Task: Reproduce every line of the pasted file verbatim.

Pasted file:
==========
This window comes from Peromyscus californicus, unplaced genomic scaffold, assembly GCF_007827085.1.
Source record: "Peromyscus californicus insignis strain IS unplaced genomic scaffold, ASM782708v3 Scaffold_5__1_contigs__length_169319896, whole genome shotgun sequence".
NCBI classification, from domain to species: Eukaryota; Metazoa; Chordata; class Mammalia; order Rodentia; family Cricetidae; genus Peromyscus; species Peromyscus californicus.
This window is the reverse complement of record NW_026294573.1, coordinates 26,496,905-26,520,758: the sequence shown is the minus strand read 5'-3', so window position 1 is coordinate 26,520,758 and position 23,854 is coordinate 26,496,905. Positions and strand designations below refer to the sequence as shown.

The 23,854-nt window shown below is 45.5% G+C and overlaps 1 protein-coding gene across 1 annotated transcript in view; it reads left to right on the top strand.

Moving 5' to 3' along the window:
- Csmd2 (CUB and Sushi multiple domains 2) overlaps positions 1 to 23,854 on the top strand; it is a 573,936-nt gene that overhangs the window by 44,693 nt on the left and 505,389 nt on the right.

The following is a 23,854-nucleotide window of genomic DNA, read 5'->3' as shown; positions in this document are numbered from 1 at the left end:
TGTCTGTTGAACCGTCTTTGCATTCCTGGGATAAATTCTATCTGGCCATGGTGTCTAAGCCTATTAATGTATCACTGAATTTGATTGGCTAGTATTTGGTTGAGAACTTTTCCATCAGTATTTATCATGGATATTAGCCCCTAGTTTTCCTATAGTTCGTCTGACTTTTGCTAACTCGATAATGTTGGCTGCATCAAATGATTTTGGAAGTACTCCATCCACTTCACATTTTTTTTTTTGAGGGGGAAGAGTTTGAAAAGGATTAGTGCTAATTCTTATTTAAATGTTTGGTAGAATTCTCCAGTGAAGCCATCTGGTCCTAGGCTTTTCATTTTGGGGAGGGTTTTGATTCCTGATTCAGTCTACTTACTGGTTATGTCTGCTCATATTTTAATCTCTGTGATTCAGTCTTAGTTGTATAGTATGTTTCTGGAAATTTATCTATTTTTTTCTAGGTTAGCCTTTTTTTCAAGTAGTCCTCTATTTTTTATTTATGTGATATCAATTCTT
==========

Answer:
This window comes from Peromyscus californicus, unplaced genomic scaffold, assembly GCF_007827085.1.
Source record: "Peromyscus californicus insignis strain IS unplaced genomic scaffold, ASM782708v3 Scaffold_5__1_contigs__length_169319896, whole genome shotgun sequence".
NCBI classification, from domain to species: Eukaryota; Metazoa; Chordata; class Mammalia; order Rodentia; family Cricetidae; genus Peromyscus; species Peromyscus californicus.
This window is the reverse complement of record NW_026294573.1, coordinates 26,496,905-26,520,758: the sequence shown is the minus strand read 5'-3', so window position 1 is coordinate 26,520,758 and position 23,854 is coordinate 26,496,905. Positions and strand designations below refer to the sequence as shown.

The 23,854-nt window shown below is 45.5% G+C and overlaps 1 protein-coding gene across 1 annotated transcript in view; it reads left to right on the top strand.

Moving 5' to 3' along the window:
- Csmd2 (CUB and Sushi multiple domains 2) overlaps positions 1 to 23,854 on the top strand; it is a 573,936-nt gene that overhangs the window by 44,693 nt on the left and 505,389 nt on the right.

The following is a 23,854-nucleotide window of genomic DNA, read 5'->3' as shown; positions in this document are numbered from 1 at the left end:
TGTCTGTTGAACCGTCTTTGCATTCCTGGGATAAATTCTATCTGGCCATGGTGTCTAAGCCTATTAATGTATCACTGAATTTGATTGGCTAGTATTTGGTTGAGAACTTTTCCATCAGTATTTATCATGGATATTAGCCCCTAGTTTTCCTATAGTTCGTCTGACTTTTGCTAACTCGATAATGTTGGCTGCATCAAATGATTTTGGAAGTACTCCATCCACTTCACATTTTTTTTTTTGAGGGGGAAGAGTTTGAAAAGGATTAGTGCTAATTCTTATTTAAATGTTTGGTAGAATTCTCCAGTGAAGCCATCTGGTCCTAGGCTTTTCATTTTGGGGAGGGTTTTGATTCCTGATTCAGTCTACTTACTGGTTATGTCTGCTCATATTTTAATCTCTGTGATTCAGTCTTAGTTGTATAGTATGTTTCTGGAAATTTATCTATTTTTTTCTAGGTTAGCCTTTTTTTCAAGTAGTCCTCTATTTTTTATTTATGTGATATCAATTCTT